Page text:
Graphic novels offer the chance to discover memorable stories in a comic format and since starting The Comic Vault I’ve come across so many. A graphic novel that combines a good story with emotive characters leaves a lasting impression, so I’ve decided to list my top 10 graphic novels of all time.
As convenient as technology is, it can become a double-edged sword. The more advancements that are made, the more we’ll come to rely on technology to carry out the smallest tasks. The danger of technology and the isolation it causes are themes that are explored in Michelle Stanford’s Centralia 2050: Volume 1. A girl named Midori is lost in the high-tech metropolis of Centralia, and the only memory she can hold onto is finding a child called Weiss. Stanford sent a copy of Volume 1 over to The Comic Vault in exchange for an honest review.
I’m sure you’ll be angry with me for disobeying you again but I don’t care, I will not let you fight Leviathan alone. You need me and I will always be at your side. Because it will be hard for me to say these words face to face, I want you to know that Mother may have given me life, but you taught me how to live.
Love and respect,
There comes a time in when we lose someone close to us, whether it’s a relative or friend. Grief is a natural coping mechanism and we all grieve in different ways. Grief is the focus of Batman And Robin: Requiem For Damian, as The Dark Knight struggles to cope with the loss of his son. Written by Peter J. Tomasi and drawn by Patrick Gleason, Requiem For Damian presents a raw, emotional father who will do anything to bring his child back.
“Ororo Munroe. Storm. Goddess-queen-teacher-leader of mutantkind. She stood up for the underdogs, despite what everyone said. Then she suffered the terrible consequences. But she endured and was redeemed. And now she returns in triumph. Not a bad story. But what really makes it sing is how she gives up that glory. Like Cincinnatus turning his back on the crown and returning to the farm after the war. She could be riding a hurricane, ruling a nation. But instead, she answers her emails, teaches her classes, chairs a plagiarism hearing, and most exciting of all…checks up on the mould problem.”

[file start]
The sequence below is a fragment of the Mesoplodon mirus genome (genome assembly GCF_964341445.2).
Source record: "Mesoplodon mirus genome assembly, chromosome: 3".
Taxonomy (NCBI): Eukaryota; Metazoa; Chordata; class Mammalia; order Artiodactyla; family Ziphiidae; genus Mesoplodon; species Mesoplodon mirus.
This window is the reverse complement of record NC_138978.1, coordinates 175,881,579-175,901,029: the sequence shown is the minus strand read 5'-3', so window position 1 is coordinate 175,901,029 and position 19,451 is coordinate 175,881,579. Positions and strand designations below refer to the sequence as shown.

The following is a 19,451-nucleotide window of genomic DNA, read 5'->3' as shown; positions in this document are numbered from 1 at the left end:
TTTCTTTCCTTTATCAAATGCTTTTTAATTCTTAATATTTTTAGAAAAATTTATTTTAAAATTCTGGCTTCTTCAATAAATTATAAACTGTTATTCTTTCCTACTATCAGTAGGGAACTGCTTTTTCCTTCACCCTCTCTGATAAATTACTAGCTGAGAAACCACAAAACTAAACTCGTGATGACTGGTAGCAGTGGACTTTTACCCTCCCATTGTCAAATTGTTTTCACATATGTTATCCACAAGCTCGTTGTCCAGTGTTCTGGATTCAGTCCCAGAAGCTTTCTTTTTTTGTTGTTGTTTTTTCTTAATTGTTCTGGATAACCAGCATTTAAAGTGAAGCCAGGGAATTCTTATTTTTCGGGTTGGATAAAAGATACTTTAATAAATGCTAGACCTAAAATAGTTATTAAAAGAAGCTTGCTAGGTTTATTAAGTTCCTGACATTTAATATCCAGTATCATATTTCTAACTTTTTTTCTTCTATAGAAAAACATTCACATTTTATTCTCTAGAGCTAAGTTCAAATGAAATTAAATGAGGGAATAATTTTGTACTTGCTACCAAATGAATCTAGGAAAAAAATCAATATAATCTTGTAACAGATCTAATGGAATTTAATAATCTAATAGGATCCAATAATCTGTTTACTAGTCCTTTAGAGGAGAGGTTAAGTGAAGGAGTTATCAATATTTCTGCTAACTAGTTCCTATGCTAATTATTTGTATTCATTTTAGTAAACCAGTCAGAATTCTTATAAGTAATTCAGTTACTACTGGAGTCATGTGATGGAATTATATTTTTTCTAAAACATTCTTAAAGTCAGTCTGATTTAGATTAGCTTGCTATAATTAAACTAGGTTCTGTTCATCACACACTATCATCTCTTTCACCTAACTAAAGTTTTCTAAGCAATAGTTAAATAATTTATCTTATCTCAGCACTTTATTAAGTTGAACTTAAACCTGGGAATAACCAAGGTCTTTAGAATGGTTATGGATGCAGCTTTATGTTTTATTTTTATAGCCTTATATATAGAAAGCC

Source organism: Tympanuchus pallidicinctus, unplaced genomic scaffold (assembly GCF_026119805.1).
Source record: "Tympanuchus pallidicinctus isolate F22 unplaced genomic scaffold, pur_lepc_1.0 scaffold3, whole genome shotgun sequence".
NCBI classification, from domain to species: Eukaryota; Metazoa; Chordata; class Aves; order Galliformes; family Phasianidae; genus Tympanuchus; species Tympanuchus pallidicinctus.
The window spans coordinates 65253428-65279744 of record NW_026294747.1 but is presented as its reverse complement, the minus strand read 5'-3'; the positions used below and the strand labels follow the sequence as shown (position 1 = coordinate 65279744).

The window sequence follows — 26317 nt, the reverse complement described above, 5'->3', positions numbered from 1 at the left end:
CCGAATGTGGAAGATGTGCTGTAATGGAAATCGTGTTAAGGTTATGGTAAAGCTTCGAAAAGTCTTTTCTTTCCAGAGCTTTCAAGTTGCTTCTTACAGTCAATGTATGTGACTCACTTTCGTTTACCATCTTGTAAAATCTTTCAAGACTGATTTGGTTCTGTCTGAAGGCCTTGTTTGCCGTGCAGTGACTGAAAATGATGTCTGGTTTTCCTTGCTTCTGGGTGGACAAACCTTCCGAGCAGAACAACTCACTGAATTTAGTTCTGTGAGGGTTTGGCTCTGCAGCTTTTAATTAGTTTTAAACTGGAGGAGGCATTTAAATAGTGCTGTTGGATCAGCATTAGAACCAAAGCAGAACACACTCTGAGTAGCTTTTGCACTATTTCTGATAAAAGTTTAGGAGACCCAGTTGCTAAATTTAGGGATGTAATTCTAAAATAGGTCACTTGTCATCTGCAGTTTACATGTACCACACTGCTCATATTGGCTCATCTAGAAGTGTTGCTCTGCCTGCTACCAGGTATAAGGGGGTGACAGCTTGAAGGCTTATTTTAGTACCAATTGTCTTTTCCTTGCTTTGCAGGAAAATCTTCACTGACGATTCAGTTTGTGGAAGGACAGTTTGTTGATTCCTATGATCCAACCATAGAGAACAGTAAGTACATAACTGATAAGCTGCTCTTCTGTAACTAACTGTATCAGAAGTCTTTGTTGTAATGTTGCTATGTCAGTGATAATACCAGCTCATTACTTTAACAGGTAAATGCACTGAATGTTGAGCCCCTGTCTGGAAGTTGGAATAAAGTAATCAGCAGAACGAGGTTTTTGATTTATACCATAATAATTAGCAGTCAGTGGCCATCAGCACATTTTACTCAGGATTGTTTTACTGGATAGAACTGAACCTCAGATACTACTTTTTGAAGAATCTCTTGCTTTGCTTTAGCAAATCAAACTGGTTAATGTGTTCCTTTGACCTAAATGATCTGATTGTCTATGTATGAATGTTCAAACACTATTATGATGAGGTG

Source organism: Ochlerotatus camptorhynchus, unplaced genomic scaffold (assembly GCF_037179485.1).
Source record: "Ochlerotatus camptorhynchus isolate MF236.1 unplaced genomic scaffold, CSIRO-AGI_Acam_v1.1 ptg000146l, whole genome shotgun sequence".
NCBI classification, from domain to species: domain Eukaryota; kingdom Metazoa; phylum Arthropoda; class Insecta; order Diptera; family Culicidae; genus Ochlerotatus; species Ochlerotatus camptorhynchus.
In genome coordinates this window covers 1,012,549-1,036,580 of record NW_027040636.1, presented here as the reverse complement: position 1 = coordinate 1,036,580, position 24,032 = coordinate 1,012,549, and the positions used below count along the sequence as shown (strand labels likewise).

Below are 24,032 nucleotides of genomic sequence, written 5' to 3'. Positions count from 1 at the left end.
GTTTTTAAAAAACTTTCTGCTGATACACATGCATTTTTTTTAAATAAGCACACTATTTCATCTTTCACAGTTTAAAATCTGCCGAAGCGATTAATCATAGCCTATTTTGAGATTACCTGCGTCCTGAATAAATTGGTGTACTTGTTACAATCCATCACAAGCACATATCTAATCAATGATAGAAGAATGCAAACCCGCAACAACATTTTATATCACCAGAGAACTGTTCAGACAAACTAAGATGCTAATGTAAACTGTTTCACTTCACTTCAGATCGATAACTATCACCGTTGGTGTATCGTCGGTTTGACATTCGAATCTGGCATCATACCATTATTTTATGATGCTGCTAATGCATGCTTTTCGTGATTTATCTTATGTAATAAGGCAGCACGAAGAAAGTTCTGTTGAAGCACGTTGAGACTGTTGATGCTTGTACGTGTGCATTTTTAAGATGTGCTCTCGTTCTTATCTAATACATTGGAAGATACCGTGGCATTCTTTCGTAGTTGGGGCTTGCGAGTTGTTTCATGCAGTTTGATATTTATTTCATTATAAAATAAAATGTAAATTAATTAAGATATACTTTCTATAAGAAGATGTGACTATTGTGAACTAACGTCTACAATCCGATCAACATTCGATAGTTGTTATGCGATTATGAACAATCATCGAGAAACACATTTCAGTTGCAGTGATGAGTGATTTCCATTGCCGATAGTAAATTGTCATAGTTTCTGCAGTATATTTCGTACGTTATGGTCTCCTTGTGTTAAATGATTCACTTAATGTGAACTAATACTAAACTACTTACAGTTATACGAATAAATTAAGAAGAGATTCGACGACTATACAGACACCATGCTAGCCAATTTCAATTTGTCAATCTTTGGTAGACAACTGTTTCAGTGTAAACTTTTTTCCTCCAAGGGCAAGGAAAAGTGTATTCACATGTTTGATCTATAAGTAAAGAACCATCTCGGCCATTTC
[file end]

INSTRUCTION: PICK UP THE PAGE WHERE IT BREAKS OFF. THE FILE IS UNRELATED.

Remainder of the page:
Some of my favourite stories involve strong female protagonists who are relatable and down to earth. Storm: Bring The Thunder ticks all the right boxes, as it follows Storm on a journey to clear her name after she’s framed for a crime she didn’t commit. The graphic novel is written by Greg Pak with art duties handled by Victor Ibanez and Neil Edwards. There are themes of friendship, cultural identity and female spirit all wrapped up into a compelling story.
“We don’t choose our teachers in life. Sometimes they are crazed vigilantes pretending to love us like a son. And other times they take the form of a space kitty who is smarter than anyone gives her credit for. Reminds me of me. It’s a load of bull to think of friendship and romance as being different. They’re not. They are just variations of the same love. Variations of the same desire to be close.” – Red Hood
If I hadn’t made it obvious by now, Jason Todd is my favourite comic character. I’m on a mission to bring as much recognition to him as possible, so I’m reviewing Red Hood And The Outlaws: REDemption today. The graphic novel collects the first arc of the original Outlaws, featuring Red Hood, Arsenal and Starfire. Written by Scott Lobdell and drawn by Kenneth Rocafort, REDemption brings together three damaged characters who find friendship and solace in each other.
There are some stories that work across multiple formats, whether it’s in TV, film or comics. The Witcher is a great example of this, spawning a series of successful games and books. The latest Witcher story has been collected in a graphic novel called Curse of Crows. Geralt of Rivia finds himself working alongside his adoptive daughter and ward, Ciri to stop a monster from terrorising the city of Novigrad.
“I remember one time I asked my father why. What made Gotham so special? And my father, he looked down at me, and he said…some places just have a hunger about them, son. And you either feed them what they want…or you stay far, far away.” – Dick Grayson
Some graphic novels are powerful enough to make you feel as if you’ve left a part of yourself behind on the page. I felt that sensation after reading Batman: The Black Mirror, written by Scott Snyder and drawn by Francesco Francavilla and Jock. It follows Dick Grayson as Batman and how he deals with Gotham as a living entity that is trying to challenge him. There’s murder and mayhem around every corner and Commissioner Gordon is dragged into the fray when an old ghost comes calling.